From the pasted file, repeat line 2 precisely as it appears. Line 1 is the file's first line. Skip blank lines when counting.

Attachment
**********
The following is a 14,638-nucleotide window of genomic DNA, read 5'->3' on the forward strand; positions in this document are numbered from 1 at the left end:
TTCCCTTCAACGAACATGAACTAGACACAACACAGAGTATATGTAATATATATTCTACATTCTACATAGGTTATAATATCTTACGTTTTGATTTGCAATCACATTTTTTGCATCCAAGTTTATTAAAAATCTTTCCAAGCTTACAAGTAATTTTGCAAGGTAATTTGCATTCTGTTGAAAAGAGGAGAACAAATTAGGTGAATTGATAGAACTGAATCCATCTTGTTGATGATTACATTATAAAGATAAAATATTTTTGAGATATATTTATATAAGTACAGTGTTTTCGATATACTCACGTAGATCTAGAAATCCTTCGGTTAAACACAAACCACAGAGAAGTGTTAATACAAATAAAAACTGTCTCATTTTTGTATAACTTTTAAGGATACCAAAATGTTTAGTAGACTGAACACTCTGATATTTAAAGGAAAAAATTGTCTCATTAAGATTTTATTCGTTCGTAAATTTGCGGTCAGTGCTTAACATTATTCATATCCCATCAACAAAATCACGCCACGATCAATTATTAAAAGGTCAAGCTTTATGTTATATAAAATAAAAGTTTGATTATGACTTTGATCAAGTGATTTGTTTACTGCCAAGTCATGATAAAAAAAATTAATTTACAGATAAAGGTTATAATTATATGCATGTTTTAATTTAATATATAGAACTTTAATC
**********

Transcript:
TTCCCTTCAACGAACATGAACTAGACACAACACAGAGTATATGTAATATATATTCTACATTCTACATAGGTTATAATATCTTACGTTTTGATTTGCAATCACATTTTTTGCATCCAAGTTTATTAAAAATCTTTCCAAGCTTACAAGTAATTTTGCAAGGTAATTTGCATTCTGTTGAAAAGAGGAGAACAAATTAGGTGAATTGATAGAACTGAATCCATCTTGTTGATGATTACATTATAAAGATAAAATATTTTTGAGATATATTTATATAAGTACAGTGTTTTCGATATACTCACGTAGATCTAGAAATCCTTCGGTTAAACACAAACCACAGAGAAGTGTTAATACAAATAAAAACTGTCTCATTTTTGTATAACTTTTAAGGATACCAAAATGTTTAGTAGACTGAACACTCTGATATTTAAAGGAAAAAATTGTCTCATTAAGATTTTATTCGTTCGTAAATTTGCGGTCAGTGCTTAACATTATTCATATCCCATCAACAAAATCACGCCACGATCAATTATTAAAAGGTCAAGCTTTATGTTATATAAAATAAAAGTTTGATTATGACTTTGATCAAGTGATTTGTTTACTGCCAAGTCATGATAAAAAAAATTAATTTACAGATAAAGGTTATAATTATATGCATGTTTTAATTTAATATATAGAACTTTAATC